People who usually speak out against this type of behaviour from our youth are often classified as elitist, old fashioned, or not with the times. But if we turn a blind to these situations, as it often is, then our youth are heading down a path for disaster, which will be a serious disadvantage to our country’s future.

Nurturing our children along the path of life is never easy and hiding them from the ills that may pop up along the way, is not going to make it any easier. What can help is a more responsible attitude from parents and those adults trusted with their care in school, at home and otherwise.

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Microsoft phishing filterPhoto by Rodrigo Galindez

Some of you may think that there’s a typo in the headline, but the word “Phishing” is no mistake and should be cause for concern. Phishing pronounced “fishing”, is a technique used by internet fraudster in the attempt to tick bank and credit card customers to innocently reveal their security detail so that they can gain access to the individual accounts.

Phishing has been around for years in the UK, US, and in many of other mainland countries. Readers who follow international financial or business news would know the term.

Some reader might be thinking “man, Dominica is too small for crooks to bother with us”. And I understand why, because I too use to think the same way. Well that delusional way of thinking was abruptly dismissed a few months ago, when our FedEx Regional office in Trinidad warned all employees of an e-mail that was being circulated purporting to be from FedEx IT Team and was directing employees to a website that looked very authentic.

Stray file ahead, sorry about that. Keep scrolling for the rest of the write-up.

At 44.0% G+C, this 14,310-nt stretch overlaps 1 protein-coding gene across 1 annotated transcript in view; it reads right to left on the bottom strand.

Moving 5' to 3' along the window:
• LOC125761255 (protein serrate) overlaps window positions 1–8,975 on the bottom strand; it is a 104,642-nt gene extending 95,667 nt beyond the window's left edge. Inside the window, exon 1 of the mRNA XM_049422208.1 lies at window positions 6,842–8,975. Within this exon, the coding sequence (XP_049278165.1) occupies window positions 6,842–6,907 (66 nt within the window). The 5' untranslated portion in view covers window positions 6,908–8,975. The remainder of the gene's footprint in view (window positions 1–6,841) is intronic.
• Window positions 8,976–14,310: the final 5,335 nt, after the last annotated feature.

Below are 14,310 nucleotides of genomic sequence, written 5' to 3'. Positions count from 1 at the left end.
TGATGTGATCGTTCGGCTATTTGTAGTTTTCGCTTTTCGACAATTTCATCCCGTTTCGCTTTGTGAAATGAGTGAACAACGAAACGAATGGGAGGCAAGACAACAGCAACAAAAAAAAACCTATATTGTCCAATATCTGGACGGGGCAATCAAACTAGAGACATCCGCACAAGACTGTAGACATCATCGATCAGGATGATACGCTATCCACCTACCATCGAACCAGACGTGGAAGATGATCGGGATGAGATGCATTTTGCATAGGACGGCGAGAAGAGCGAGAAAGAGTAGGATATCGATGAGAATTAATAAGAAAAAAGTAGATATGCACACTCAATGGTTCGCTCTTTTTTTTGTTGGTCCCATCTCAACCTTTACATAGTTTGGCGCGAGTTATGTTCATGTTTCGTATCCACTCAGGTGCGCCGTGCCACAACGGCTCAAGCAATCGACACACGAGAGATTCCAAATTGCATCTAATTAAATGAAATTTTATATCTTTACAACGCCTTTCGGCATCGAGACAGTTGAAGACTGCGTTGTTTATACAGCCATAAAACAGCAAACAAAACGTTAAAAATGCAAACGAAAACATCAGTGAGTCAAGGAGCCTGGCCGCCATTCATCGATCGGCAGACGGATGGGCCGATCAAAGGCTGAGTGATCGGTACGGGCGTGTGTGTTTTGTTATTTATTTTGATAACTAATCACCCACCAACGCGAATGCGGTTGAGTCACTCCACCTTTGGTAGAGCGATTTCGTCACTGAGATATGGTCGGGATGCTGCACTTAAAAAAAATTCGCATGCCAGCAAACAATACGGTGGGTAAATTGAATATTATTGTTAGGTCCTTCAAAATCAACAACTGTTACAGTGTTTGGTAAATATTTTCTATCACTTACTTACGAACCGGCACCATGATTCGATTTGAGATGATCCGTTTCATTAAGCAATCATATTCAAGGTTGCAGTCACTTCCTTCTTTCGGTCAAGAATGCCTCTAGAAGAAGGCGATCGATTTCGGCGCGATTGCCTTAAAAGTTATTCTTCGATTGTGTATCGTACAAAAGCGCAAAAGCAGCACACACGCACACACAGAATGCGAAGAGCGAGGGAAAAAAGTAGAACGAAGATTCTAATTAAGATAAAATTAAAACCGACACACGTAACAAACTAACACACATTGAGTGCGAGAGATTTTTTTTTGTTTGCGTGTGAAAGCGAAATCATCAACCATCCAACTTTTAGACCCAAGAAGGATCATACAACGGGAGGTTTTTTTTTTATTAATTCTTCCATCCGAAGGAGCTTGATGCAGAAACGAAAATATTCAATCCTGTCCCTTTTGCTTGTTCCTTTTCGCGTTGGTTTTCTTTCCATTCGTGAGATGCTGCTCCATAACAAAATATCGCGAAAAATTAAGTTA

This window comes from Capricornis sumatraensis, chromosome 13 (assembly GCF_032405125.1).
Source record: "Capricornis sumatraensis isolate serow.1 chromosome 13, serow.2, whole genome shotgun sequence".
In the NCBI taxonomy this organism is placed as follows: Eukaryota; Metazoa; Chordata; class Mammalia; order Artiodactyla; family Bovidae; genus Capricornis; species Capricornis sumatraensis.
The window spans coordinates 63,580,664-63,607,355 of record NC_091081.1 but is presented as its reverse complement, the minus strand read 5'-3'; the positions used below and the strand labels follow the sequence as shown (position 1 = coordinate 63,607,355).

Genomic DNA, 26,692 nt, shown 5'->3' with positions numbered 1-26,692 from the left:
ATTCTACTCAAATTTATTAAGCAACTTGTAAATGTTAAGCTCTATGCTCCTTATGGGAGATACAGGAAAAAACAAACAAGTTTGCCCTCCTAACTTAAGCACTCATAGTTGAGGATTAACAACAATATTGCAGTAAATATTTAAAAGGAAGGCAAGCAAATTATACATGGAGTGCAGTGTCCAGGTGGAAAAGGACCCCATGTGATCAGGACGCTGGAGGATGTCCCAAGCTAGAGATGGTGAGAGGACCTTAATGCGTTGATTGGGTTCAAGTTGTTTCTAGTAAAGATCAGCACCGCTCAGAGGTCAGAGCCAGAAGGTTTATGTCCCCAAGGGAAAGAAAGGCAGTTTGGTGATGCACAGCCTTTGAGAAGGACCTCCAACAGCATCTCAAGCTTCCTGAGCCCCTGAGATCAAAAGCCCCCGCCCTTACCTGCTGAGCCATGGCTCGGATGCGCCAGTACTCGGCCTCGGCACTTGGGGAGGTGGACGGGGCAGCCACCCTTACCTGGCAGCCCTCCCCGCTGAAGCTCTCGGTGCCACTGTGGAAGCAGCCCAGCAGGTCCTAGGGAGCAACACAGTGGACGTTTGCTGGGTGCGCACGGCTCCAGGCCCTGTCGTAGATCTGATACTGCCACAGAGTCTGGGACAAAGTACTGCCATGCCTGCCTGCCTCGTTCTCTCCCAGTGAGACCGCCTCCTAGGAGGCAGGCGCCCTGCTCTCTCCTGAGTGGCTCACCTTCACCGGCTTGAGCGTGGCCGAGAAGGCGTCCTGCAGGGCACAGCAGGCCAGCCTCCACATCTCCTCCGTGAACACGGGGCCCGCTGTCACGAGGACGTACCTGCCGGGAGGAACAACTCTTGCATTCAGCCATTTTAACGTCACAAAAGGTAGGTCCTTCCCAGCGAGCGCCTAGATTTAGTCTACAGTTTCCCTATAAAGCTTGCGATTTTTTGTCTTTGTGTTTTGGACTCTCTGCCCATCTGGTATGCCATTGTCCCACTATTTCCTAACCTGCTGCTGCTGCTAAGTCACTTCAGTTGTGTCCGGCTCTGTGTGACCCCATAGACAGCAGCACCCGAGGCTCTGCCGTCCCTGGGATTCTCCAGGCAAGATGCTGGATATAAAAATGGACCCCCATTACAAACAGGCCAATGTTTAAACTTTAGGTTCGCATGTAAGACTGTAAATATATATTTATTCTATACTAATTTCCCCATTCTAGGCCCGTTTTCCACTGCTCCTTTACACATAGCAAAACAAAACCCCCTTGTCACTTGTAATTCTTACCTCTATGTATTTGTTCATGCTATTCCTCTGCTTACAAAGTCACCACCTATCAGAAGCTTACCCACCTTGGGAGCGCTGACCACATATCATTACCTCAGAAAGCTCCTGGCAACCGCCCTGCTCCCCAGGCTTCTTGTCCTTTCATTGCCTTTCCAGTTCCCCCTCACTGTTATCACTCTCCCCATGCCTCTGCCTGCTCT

So how does Phishing work?

From what understand, you receive an e-mail purporting to be from a financial institution or business with which you have a relationship. This e-mail would suggest that they have experienced a failure or security breach and require you to confirm your security credentials.

In most cases the email would contain a link to a log-on screen that looks very much like the institution’s website, however it is a fake. The details you enter into this site are recorded by the fraudsters for them to use at the real site and gain access to your account.

This is basic an example of Identity Theft and there are a lot more sophisticated techniques that criminals are using to gain security and other personal information from unsuspecting Internet users. So don’t ever think that Dominica is too small and is prone to these types’ internet crimes. In fact the Caribbean is the ideal place for these fraudsters to launch their attract. Most of the law enforcement agencies in the Caribbean, particularly Dominica are new to these types of internet crimes. In my next post, I will list some ways people can protect themselves against Internet fraud and phishing.

Have you been reeled in by phishing scammers? Like the individuals hoping to share in the Nigerian man’s fortune – is it greed or is it a mistake anyone could make? Tell us in the comments.